The Cloven Viscount by Italo Calvino 4/5
This novella tells a story about Viscount Medardo of Terralba who joins the Christian forces to fight against infidels during the late 17th century war between Austria and Turkey. Soon after joining the battle, he is halved by a cannonball. The mutilated body is described as:
"the whole thorax and abdomen between the arm and leg had been swept away... All that remained of the head was one eye, one ear, one cheek, half a nose, half a mouth, half a chin and half a forehead; the other half of the head was just not there."
Unaware of each other, the two parts of the Viscount live on autonomously. The right half returns to his Ligurian estate in Terralba and establishes a reign of terror by cutting plants and animals in half, condemning several of his subjects to death for minor disputes. While the other half is endowed with exemplary qualities. When he eventually arrives in Terralba, people fail to recognized that it is the left side of Medardo that has returned. The story really picks up when both parts fall in love with a shepherdess, Pamela.
I was surprised to find that people of Terralba find the virtuous Medardo (referred as The Good 'Un') equally unbearable —he is rather preachy!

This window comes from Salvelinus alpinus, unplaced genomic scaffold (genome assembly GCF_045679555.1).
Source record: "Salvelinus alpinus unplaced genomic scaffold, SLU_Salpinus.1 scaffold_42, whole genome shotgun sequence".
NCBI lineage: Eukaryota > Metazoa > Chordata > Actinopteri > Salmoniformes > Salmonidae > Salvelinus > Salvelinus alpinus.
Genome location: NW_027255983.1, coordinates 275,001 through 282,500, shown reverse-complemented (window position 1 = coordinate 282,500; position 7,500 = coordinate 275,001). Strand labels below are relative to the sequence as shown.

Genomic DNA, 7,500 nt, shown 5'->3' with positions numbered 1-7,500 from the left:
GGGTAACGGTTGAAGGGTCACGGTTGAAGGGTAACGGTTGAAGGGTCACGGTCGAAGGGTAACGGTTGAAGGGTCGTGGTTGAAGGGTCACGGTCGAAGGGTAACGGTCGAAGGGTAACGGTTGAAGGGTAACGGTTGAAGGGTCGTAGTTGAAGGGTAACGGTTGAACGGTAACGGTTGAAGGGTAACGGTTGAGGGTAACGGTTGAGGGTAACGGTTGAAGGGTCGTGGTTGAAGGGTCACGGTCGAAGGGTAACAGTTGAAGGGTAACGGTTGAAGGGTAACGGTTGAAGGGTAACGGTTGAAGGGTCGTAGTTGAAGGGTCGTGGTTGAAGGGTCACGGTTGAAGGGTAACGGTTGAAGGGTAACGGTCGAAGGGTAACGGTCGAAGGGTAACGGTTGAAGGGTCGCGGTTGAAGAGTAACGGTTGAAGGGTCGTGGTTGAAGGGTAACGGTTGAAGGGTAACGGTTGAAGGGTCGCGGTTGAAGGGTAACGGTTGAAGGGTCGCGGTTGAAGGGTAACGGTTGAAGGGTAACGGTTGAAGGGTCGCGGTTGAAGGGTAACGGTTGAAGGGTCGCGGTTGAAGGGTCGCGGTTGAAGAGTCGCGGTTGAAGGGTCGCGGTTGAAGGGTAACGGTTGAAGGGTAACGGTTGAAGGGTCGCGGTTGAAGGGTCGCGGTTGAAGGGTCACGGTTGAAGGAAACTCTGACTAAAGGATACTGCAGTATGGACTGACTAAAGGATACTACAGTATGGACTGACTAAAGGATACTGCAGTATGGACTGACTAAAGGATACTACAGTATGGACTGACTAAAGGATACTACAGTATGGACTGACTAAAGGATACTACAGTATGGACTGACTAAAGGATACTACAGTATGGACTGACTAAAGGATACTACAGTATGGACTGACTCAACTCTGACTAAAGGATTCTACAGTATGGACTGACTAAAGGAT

As Calvino puts it: “We felt ourselves lost between an evil and a virtue equally inhuman."
Calvino makes me reflect and appreciate myself with both good and bad qualities (impatience, childish, spoiled, and the list goes on). These "bad" qualities make me human, less naive, more humble, wise, and accepting of others' shortcomings.
"So my uncle Medardo became a whole man again, neither good nor bad, but a mixture of goodness and badness, that is, apparently not dissimilar to what he had been before the halving. But having had the experience of both halves each on its own, he was bound to be wise."
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